The upshot is that we hope to see many more users of our map collection and many more requests for particular maps. In my last blog entry I talked about how important maps can be to genealogists. Aside from the directory maps of rural areas, which include names of landowners, maps can tell their stories about the place and the people. When we do tours of the local history room for schools, I like to show a wonderful map we have from 1913 (the Harrison & Ponton map of the city – which is digitized on the site) and point out the wonderful names of the districts of Calgary: Deer Park, Silver Heights, Poplar Grove, and the location of the proposed university, just west of the Banff Motor Coach Road. This map tells a story about Calgary and the people in it. We were coming off one of the greatest booms in our history; we had annexed miles of land and laid out neighbourhoods for the coming population boom. We were determined to be a city of substance. We were going to have a university, just on the western edge of the city. So what happened? We don’t have a Silver Heights or a Poplar Bluff, or a Happyland for that matter. And we know that the university isn’t west of the Banff Coach Road. Well, just as we are today, we were a city with our eyes on the future. But the future was going to be a little further off than we thought, because by 1913 the boom that we are celebrating this year, with all the building that occurred in 1912, had bust. The city did not grow to be the huge, sprawling metropolis that we had anticipated in the early part of the 20th century. This is the story behind the map.

So, check out our map collection and let us know what you think. You can post a comment at the bottom of the page. And when you’ve found the map you’d like to see, come down and visit us on the 4th floor of the Central Library. We would love to take you on a tour of our delightful (yes, now it is delightful) map collection.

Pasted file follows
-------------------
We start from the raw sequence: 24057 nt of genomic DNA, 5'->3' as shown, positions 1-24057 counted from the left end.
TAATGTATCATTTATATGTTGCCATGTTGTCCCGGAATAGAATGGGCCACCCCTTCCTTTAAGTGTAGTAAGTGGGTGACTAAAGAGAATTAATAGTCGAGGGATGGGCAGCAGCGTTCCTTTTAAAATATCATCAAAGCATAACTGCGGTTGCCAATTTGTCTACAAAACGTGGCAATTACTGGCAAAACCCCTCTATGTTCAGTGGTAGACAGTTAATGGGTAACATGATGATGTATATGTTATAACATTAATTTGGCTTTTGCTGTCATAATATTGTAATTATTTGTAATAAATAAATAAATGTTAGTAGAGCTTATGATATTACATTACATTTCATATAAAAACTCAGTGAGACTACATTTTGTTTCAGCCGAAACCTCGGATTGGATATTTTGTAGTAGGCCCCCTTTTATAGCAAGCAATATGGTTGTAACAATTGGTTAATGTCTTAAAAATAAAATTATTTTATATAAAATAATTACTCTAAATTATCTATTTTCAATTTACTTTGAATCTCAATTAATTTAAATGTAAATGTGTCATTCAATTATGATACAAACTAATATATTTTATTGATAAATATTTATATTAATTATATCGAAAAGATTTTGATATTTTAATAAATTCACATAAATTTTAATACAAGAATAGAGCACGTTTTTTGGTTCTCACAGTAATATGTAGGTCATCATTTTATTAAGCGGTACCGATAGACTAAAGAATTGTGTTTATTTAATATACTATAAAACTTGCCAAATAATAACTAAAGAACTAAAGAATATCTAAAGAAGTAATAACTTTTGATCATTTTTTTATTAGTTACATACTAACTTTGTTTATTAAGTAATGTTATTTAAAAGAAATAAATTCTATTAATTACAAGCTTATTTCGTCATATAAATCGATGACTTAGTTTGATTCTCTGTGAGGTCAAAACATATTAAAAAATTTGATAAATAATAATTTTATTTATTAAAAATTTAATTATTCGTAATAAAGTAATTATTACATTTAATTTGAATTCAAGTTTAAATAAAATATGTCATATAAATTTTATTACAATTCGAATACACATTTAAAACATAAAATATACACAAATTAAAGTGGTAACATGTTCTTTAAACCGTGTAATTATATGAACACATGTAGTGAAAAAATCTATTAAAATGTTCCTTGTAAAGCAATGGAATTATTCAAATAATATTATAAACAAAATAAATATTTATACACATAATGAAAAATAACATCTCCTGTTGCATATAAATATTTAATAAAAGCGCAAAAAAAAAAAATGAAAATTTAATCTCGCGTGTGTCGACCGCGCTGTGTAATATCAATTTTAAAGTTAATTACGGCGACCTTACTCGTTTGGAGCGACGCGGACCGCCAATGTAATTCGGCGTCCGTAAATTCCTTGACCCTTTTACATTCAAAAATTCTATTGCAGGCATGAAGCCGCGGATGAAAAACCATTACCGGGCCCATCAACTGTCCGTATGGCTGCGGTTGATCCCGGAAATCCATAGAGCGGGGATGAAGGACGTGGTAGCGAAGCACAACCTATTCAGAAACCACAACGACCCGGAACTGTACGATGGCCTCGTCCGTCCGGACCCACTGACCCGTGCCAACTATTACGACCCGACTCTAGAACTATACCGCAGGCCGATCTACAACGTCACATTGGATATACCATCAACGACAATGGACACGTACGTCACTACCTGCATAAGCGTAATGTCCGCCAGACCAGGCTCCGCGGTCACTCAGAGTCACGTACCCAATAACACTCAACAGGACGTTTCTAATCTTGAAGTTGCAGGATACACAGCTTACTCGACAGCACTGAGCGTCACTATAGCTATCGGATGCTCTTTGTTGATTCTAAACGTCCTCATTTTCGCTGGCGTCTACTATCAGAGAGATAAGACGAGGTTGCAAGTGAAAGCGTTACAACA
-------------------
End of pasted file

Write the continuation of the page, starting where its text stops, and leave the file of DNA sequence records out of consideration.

Where, Exactly, is Balaclava Heights?

by Christine Hayes - 0 Comment(s)

Map, 1907

Detail from a 1907 map of Calgary

Community Heritage and Family History Collection

Maps are very useful tools for navigation but they can also speak volumes about the history of a city. The Community Heritage and Family History room at the Central Library has a great collection of historical maps. I love to use the maps to illustrate our stories of the history of Calgary's development. You can see times of extreme optimism as in the map that accompanied the 1913 Henderson's directory. The city looks enormous. New subdivisions have sprung up all around the perimeter of the city. Districts like The Bronx, Harvetta Heights, The Nimmons Subdivision and Balaclava Heights. What is fascinating is that none of these places actually existed. The map, however, shows residential lots and roads and other fascinating features. What this map represents are the dreams and aspirations of Calgary's boosters and its real estate developers. The reality was that Calgary was facing one of its infamous busts and though the city's promoters would have liked to create these wonderful neighbourhoods, the economy would just not support it (doesn't sound familiar, does it?)

To highlight some of the interesting maps in our collection, we have mounted a display in the windows of the Local History Room on the 4th floor of the Central Library. Next time you're walking by have a peek in and see some of this cartographic history of our fair city.